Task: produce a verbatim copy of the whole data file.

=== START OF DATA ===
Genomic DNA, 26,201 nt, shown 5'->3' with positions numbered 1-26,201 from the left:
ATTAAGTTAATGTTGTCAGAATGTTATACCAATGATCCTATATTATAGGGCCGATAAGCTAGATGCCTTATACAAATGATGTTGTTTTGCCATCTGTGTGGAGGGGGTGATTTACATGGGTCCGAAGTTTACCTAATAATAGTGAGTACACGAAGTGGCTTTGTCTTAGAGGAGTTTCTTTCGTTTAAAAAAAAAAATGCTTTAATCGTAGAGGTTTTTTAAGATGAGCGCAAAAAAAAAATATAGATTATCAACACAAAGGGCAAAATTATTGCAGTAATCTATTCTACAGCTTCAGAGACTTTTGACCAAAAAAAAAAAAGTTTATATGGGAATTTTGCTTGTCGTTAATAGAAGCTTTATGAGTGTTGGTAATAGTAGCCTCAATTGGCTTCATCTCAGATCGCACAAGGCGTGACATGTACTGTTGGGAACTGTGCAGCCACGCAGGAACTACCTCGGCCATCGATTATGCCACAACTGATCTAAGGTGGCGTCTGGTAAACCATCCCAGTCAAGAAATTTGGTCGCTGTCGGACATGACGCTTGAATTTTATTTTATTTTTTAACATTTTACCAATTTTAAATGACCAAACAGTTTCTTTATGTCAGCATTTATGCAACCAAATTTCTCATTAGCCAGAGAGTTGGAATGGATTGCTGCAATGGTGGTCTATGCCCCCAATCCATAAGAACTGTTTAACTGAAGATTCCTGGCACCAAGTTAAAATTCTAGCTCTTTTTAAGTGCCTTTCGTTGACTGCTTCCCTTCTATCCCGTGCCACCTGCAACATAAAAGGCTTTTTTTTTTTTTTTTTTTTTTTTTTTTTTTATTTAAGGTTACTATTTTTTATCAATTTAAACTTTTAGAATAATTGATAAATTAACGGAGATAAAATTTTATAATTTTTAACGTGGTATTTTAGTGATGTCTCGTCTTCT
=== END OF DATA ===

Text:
Genomic DNA, 26,201 nt, shown 5'->3' with positions numbered 1-26,201 from the left:
ATTAAGTTAATGTTGTCAGAATGTTATACCAATGATCCTATATTATAGGGCCGATAAGCTAGATGCCTTATACAAATGATGTTGTTTTGCCATCTGTGTGGAGGGGGTGATTTACATGGGTCCGAAGTTTACCTAATAATAGTGAGTACACGAAGTGGCTTTGTCTTAGAGGAGTTTCTTTCGTTTAAAAAAAAAAATGCTTTAATCGTAGAGGTTTTTTAAGATGAGCGCAAAAAAAAAATATAGATTATCAACACAAAGGGCAAAATTATTGCAGTAATCTATTCTACAGCTTCAGAGACTTTTGACCAAAAAAAAAAAAGTTTATATGGGAATTTTGCTTGTCGTTAATAGAAGCTTTATGAGTGTTGGTAATAGTAGCCTCAATTGGCTTCATCTCAGATCGCACAAGGCGTGACATGTACTGTTGGGAACTGTGCAGCCACGCAGGAACTACCTCGGCCATCGATTATGCCACAACTGATCTAAGGTGGCGTCTGGTAAACCATCCCAGTCAAGAAATTTGGTCGCTGTCGGACATGACGCTTGAATTTTATTTTATTTTTTAACATTTTACCAATTTTAAATGACCAAACAGTTTCTTTATGTCAGCATTTATGCAACCAAATTTCTCATTAGCCAGAGAGTTGGAATGGATTGCTGCAATGGTGGTCTATGCCCCCAATCCATAAGAACTGTTTAACTGAAGATTCCTGGCACCAAGTTAAAATTCTAGCTCTTTTTAAGTGCCTTTCGTTGACTGCTTCCCTTCTATCCCGTGCCACCTGCAACATAAAAGGCTTTTTTTTTTTTTTTTTTTTTTTTTTTTTTTATTTAAGGTTACTATTTTTTATCAATTTAAACTTTTAGAATAATTGATAAATTAACGGAGATAAAATTTTATAATTTTTAACGTGGTATTTTAGTGATGTCTCGTCTTCT